interested in helping to make them. Perhaps one of the most exciting collaborations that’s taken place on Washington’s estate was organized by the Council and Mount Vernon to celebrate the 100th anniversary of the founding of the Scotch Whisky Association. In 2012, four distillers were invited to the estate: Bill Lumsden of Glenmorangie, Andy Cant, formerly of Cardhu and now consulting for Lindores Distillery, John Campbell of Laphroaig, and Dave Pickerell. It was to be a 100% single malt whisky, made in America with Scottish malt and finished in Madeira casks, a favorite drink of the first president. “From my point of view the undertaking of making of a whisky by using the single malt process in an American Distillery and at a distillery with such pedigree as the George Washington distillery in Mount Vernon was an absolute dream come true,” says John Campbell. “I still try and innovate at Laphroaig using some experiences gained from the George Washington distillery to this day and made some friends for life completing this process.” The process, much like the other distillations run at Mount Vernon, was decidedly old-fashioned: the group set out a small number of wooden fermenters for three days, hand sifting all of the solids out of the wort, then charged three stills by filling buckets and pouring them directly into the neck of the still. From there, the stills were lit with an oakwood fire and left to do what they do best. “At this point the three of us had to unlearn a combined 80 years of experience because this was unlike any low wines we had encountered,” says Andy Cant. Due to the full body, character, and strength of the initial distillation, the group did not proceed with a typical second run and instead put the first distillate directly into barrels. “I remember myself, Bill and John sticking our fingers into the distillate stream at regular intervals and tasting as our sole means of quality control.” The whisky made during this experience was subsequently auctioned for charity. “I got to drink with those guys one night here at Mount Vernon and that was so much fun, drinking that whisky and their whiskies after the auction” Bashore says. “And I thought to myself, when am I going to sit with Bill Lumsden, Andy Cant, and John Campbell at the same table? That’s one of those things that Mount Vernon distillery does, like the reunion we had last fall, [it] really brings various people together.”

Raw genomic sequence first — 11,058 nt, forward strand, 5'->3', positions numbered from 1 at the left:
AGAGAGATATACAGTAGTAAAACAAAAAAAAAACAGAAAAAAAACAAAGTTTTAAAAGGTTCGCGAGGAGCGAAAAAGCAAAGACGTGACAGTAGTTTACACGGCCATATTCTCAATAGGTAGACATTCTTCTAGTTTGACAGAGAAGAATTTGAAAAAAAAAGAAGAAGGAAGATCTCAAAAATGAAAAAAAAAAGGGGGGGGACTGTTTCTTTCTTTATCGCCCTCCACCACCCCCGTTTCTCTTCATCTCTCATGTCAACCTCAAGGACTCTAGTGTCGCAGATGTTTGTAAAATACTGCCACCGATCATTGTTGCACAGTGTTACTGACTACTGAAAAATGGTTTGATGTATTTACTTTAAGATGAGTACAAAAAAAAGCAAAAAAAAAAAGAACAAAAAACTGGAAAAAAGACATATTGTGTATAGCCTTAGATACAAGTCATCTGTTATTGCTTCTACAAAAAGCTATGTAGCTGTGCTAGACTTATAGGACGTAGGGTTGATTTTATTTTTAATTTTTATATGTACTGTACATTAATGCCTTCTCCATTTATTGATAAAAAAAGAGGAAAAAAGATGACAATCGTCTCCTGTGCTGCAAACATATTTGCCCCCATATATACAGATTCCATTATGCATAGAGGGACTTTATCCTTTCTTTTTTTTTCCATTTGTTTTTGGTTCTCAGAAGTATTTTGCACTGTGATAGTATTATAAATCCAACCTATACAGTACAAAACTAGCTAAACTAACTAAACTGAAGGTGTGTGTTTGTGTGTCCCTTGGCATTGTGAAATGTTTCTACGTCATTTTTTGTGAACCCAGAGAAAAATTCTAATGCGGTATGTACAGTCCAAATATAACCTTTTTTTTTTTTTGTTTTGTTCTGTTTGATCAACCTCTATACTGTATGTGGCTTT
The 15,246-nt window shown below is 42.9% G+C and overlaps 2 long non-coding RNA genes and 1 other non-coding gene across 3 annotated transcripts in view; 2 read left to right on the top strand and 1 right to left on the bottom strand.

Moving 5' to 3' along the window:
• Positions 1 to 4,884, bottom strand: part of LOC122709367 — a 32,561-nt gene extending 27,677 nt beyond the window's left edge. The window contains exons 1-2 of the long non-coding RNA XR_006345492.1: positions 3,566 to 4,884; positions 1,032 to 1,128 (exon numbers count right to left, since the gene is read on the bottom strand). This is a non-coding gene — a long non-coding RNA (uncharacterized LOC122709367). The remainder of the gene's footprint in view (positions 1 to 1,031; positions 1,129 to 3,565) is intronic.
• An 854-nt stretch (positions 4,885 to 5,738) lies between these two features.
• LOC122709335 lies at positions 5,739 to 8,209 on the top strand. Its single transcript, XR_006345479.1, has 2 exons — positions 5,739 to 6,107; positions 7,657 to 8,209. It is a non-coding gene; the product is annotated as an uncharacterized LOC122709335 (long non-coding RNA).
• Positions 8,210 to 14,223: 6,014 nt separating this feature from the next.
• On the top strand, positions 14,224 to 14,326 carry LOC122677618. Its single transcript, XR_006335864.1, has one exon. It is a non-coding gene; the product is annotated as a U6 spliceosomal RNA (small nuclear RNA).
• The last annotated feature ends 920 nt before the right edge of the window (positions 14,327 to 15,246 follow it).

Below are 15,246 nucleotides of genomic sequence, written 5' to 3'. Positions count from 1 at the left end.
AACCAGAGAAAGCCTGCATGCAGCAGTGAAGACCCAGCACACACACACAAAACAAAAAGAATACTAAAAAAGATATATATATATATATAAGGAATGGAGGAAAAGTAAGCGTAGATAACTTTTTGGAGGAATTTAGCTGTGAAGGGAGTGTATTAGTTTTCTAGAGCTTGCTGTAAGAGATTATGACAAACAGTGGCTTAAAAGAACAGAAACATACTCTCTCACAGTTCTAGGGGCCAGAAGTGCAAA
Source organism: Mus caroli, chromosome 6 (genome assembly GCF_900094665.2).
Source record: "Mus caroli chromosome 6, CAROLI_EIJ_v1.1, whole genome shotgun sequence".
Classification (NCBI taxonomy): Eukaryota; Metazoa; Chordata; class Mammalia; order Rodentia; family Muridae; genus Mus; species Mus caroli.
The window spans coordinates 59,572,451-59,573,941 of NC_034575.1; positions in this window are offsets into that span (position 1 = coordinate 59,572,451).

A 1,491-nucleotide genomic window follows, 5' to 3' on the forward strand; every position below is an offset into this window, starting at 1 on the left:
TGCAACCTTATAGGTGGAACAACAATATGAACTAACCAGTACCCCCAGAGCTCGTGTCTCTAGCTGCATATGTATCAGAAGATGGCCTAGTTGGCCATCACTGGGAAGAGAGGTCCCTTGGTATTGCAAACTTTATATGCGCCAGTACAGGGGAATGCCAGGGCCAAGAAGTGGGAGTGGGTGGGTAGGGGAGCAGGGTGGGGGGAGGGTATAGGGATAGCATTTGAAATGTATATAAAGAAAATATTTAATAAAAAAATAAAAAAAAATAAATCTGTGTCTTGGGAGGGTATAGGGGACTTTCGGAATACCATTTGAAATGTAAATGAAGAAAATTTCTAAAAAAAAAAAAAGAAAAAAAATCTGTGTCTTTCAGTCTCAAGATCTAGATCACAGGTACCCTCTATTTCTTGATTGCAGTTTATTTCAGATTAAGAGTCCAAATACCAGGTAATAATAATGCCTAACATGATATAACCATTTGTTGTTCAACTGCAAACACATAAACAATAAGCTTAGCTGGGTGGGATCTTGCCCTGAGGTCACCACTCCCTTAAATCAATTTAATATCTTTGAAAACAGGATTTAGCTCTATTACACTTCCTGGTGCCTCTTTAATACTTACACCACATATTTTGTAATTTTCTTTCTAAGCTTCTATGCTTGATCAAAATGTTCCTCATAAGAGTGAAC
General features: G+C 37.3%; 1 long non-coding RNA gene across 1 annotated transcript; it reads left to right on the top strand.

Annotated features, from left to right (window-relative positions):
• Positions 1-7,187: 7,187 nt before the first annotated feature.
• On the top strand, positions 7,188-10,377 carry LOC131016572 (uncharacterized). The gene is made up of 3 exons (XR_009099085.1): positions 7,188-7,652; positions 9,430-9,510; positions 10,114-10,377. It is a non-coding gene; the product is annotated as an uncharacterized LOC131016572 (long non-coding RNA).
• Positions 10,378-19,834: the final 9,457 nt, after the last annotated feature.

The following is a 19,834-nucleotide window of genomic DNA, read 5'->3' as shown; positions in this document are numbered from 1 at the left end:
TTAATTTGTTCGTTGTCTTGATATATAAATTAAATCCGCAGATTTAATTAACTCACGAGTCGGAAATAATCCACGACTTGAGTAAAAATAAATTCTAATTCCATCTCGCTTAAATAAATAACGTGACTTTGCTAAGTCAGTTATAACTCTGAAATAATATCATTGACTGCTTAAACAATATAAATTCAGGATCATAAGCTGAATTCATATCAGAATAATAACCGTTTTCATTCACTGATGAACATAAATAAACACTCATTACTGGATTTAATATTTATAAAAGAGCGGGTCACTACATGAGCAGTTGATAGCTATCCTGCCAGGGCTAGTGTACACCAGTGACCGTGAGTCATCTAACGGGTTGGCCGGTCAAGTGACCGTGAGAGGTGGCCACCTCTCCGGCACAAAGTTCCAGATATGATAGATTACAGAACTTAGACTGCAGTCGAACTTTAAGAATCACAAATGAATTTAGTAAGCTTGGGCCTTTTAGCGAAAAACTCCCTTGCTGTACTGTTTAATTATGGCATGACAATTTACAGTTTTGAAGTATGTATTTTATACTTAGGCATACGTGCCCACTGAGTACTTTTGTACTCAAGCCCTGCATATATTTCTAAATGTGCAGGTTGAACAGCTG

Bashore and his team know that they are involved in something truly historic at Mount Vernon. Their appreciation for what’s happening now is almost certainly heightened by their interest in our country’s past. Bashore is forthcoming about Washington’s legacy, including both the good, the bad, and the fabled cherry tree. “There’s a lot of 19th century stories that were really meant to illustrate Washington’s character and honesty,” Bashore says. “The real story is much more intriguing. The examples of character and integrity are so replete through his letters and things he did even running his farm...he realized too one of the deep wrongs was the issue of slavery. In his will, he freed 123 slaves that he owned.” Some of those enslaved individuals worked in the distillery, alongside James Anderson’s son John, who was the daily manager. Six of the eight men working there were enslaved — Hanson, Peter, Nat, Daniel, James and Timothy. These men were responsible for the large amounts of whiskey that were produced out of the estate. “We teach that story here of the enslaved people every day at Mount Vernon.” “I think about my fourth grade history, I grew up in Virginia, and you kind of learn about Washington as a mythic figure. For me it’s been great discovering that he’s a human being, quite incredible in many ways but also with faults and flaws just like everyone has.” With so many wonderful projects under their belt, you’d think that the Mount Vernon distillery might take it easy this year, but that doesn’t seem likely. Bashore and his team are already back into full swing as April 1st embarks the opening season for tours of the distillery and gristmill, and they’re hoping to produce more rye whiskey, maybe even to distribute it one day. When asked if they’ll tackle bourbon next, Bashore’s answer is hopeful, if not a little vague. “I think that it’s probably pretty likely that that may happen here in the short term future.” For now, he’s happy to continue working on the spirits that they do have and to further the legacy of America’s first president, a man who stood tall and believed in the restorative powers of a stiff drink.
You can visit the George Washington’s Distillery in Mount Vernon, Virginia from April 1 to October 31. Call (703) 780-2000 or visit www.mountvernon.org/distillery for more info.
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